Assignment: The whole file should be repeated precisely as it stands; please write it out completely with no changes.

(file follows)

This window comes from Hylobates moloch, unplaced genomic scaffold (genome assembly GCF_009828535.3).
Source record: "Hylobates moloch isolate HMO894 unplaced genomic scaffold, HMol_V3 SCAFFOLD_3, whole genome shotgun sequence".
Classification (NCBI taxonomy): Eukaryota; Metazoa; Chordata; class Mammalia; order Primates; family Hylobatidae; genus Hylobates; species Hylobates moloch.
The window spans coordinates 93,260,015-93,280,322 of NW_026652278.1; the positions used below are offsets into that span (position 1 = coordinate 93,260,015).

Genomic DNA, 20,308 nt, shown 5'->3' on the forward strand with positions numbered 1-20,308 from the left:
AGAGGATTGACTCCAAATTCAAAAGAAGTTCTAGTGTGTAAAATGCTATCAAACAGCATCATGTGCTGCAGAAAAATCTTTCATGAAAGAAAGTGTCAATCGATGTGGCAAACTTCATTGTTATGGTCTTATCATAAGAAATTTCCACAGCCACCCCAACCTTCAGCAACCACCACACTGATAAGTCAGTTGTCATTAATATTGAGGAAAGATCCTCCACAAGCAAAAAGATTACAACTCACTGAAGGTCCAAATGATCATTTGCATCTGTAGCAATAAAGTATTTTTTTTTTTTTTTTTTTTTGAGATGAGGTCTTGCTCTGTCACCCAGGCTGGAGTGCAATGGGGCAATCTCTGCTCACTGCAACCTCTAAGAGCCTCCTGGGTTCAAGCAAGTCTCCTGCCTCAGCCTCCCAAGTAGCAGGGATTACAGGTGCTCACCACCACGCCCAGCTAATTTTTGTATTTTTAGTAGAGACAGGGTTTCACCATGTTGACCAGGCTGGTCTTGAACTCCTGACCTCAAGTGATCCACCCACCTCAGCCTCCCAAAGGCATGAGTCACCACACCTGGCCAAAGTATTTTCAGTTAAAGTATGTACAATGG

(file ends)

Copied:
This window comes from Hylobates moloch, unplaced genomic scaffold (genome assembly GCF_009828535.3).
Source record: "Hylobates moloch isolate HMO894 unplaced genomic scaffold, HMol_V3 SCAFFOLD_3, whole genome shotgun sequence".
Classification (NCBI taxonomy): Eukaryota; Metazoa; Chordata; class Mammalia; order Primates; family Hylobatidae; genus Hylobates; species Hylobates moloch.
The window spans coordinates 93,260,015-93,280,322 of NW_026652278.1; the positions used below are offsets into that span (position 1 = coordinate 93,260,015).

Genomic DNA, 20,308 nt, shown 5'->3' on the forward strand with positions numbered 1-20,308 from the left:
AGAGGATTGACTCCAAATTCAAAAGAAGTTCTAGTGTGTAAAATGCTATCAAACAGCATCATGTGCTGCAGAAAAATCTTTCATGAAAGAAAGTGTCAATCGATGTGGCAAACTTCATTGTTATGGTCTTATCATAAGAAATTTCCACAGCCACCCCAACCTTCAGCAACCACCACACTGATAAGTCAGTTGTCATTAATATTGAGGAAAGATCCTCCACAAGCAAAAAGATTACAACTCACTGAAGGTCCAAATGATCATTTGCATCTGTAGCAATAAAGTATTTTTTTTTTTTTTTTTTTTTGAGATGAGGTCTTGCTCTGTCACCCAGGCTGGAGTGCAATGGGGCAATCTCTGCTCACTGCAACCTCTAAGAGCCTCCTGGGTTCAAGCAAGTCTCCTGCCTCAGCCTCCCAAGTAGCAGGGATTACAGGTGCTCACCACCACGCCCAGCTAATTTTTGTATTTTTAGTAGAGACAGGGTTTCACCATGTTGACCAGGCTGGTCTTGAACTCCTGACCTCAAGTGATCCACCCACCTCAGCCTCCCAAAGGCATGAGTCACCACACCTGGCCAAAGTATTTTCAGTTAAAGTATGTACAATGG